1. A condition in which the larynx is found to have shifted to an unusually low level in the neck and may be abnormally mobile. It is regarded by some as an occasional feature of old age.
2. An abnormally low position of the larynx, which may be congenital or acquired; does not impair the health of the neonate. Some degree of laryngoptosis occurs with aging.
The branch of medicine that treats diseases of the larynx and the nose.
Suture of the larynx.
Hemorrhage from the larynx.
A tubular instrument, combining a light system and a telescopic system, used in the visualization of the interior larynx and adaptable for diagnostic, therapeutic, and surgical procedures.
A specialist in laryngoscopy.
laryngoscopy, direct laryngoscopy
Examination of the interior of the larynx, especially that which is performed with the laryngoscope.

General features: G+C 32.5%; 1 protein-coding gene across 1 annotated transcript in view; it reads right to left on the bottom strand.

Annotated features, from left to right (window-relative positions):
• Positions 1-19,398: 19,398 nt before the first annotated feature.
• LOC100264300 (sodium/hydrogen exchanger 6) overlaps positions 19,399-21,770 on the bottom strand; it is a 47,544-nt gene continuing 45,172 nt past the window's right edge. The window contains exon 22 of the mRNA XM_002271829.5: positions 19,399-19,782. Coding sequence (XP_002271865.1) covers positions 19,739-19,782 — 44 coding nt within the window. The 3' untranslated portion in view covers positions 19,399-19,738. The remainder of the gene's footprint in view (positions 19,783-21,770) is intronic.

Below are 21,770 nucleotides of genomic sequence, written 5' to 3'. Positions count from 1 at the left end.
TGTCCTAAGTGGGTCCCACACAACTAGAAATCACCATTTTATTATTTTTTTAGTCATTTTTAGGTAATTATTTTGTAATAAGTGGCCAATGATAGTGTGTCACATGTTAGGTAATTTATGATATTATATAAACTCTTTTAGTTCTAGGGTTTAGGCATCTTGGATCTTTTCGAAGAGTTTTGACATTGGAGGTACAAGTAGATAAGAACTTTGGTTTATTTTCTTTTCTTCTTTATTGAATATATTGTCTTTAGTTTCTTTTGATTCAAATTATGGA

1. A closure of the larynx that blocks the passage of air to the lungs.
2. The sudden acute spasm of the vocal cords (and epiglottis) that can result in occlusion, or closing, of the airway and in death.
The contraction, or stricture, of the larynx.
The establishment of a permanent opening into the larynx through the neck.
1. The surgical operation of cutting into the larynx, from the outside of the neck, for assisting respiration (breathing) when obstructed, or for removing foreign bodies.
2. Surgical opening of the larynx (the voice box) for medical reasons.
Pertaining to the larynx and the trachea.
Inflammation of the larynx and trachea.
Inflammation of the larynx, trachea, and bronchi; the acute form is the most common cause of croup [an acute viral disease of childhood, marked by a resonant barking cough, suffocative and difficult breathing, and laryngeal spasm].
Endoscopic examination of the larynx, trachea, and bronchi.
Cross references related to "neck, throat" word families: